It’s time to think about getting a flu shot and the Kearny Health Department is in action to facilitate that objective.
This year, though, there’ll be a new wrinkle to the annual flu shots administered by the health department.
Kenneth Pincus, the town health officer, said he’s getting a new type of vaccine called “quadrivalent,” which, according to the Centers for Disease Control and Prevention, “is designed to protect against four different flu viruses: two influenza A viruses and two influenza B viruses.”
Last year, the KHD went with the trivalent vaccine to protect against three flu strains: an influenza A H1N1 virus, an influenza A H3N2 virus and one B virus, although, as explained by the CDC, “there are two very different lineages of B viruses that both circulate during most seasons. … Adding another B virus to the vaccine aims to give broader protection against circulating flu viruses.”
Now, Pincus said, it makes sense to go with the best protection available so he’s ordered 350 doses of the quadrivalent vaccine.
That’s 50 fewer doses than last year but that’s due partly to price differential – the trivalent costs about $10 per shot versus nearly $15 per shot for quadrivalent – and supply and demand, which has hovered around 300 a year, Pincus said.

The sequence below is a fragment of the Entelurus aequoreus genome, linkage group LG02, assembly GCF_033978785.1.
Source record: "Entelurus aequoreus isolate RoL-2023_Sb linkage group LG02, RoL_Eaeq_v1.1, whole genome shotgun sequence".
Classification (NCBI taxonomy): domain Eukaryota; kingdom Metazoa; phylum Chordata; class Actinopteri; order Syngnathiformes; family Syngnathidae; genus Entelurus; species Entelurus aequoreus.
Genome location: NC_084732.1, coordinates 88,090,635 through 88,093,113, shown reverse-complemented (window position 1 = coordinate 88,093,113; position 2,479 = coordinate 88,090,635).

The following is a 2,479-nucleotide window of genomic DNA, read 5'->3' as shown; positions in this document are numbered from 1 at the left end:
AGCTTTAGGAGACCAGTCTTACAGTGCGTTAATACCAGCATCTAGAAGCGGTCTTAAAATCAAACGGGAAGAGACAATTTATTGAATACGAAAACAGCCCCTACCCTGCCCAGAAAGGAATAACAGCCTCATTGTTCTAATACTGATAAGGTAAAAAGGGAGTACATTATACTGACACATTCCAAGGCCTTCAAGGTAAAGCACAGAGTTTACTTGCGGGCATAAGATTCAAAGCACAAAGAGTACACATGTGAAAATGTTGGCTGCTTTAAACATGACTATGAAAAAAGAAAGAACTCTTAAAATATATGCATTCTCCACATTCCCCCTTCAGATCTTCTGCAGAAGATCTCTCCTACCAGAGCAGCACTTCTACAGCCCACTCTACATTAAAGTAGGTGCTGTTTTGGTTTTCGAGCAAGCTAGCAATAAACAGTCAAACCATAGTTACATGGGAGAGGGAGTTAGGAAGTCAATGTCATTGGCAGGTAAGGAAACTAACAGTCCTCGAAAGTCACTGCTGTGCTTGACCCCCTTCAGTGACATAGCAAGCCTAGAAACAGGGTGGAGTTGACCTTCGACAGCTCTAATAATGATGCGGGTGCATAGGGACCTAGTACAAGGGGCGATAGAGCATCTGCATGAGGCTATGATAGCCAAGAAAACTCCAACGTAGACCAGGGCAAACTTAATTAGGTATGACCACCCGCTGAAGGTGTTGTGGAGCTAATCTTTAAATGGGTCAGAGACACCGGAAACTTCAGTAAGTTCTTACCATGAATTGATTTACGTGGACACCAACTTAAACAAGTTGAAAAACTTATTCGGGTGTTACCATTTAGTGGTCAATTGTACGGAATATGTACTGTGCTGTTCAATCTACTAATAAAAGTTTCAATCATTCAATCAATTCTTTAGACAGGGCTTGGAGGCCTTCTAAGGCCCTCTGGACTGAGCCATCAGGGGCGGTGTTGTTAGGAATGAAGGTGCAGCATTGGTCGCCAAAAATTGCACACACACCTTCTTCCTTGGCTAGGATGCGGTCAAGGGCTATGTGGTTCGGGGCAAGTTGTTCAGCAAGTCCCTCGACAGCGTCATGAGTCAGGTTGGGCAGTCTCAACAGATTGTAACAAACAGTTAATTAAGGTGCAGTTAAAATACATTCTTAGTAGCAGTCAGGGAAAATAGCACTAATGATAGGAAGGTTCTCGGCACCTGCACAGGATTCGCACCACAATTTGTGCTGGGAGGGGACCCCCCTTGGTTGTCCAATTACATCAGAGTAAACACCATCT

As a safety factor, Pincus requested pre-loaded syringes, “so that once the nurse injects someone, she can discard it right way and there is no chance of re-drawing the needle tip from the vial, no double-dipping, to prevent possible contamination.”
Additionally, he said, “The vaccine is latex-free and free of preservatives for people with allergies.”
Pincus said the KHD is planning “two or three” flu clinics at the Kearny Health Center and one in East Newark. Dates for those clinics have yet to be scheduled, he said.
The CDC recommends all individuals 6 months and older take the flu shot, especially people age 65 and older, with and without chronic health conditions; residents of long-term care facilities; people ages 2-64 with chronic health conditions; children 6 months or older who attend any licensed child care center or pre-school; pregnant women; health-care personnel who provide direct patient care; household contacts and out-of-home caregivers of children under 6 months of age.
Those who should avoid flu shots, according to the CDC, are children younger than 6 months, along with people “with threatening allergies to flu vaccine or any ingredient in the vaccine. This might include gelatin, antibiotics or other ingredients.” Those allergic to eggs or any of the ingredients of the vaccine or who have had Guillain-Barre Syndrome are advised to consult with their doctor.
For more information, call the KHD at 201-997-0600, ext. 3505 or 3500.
– Ron Leir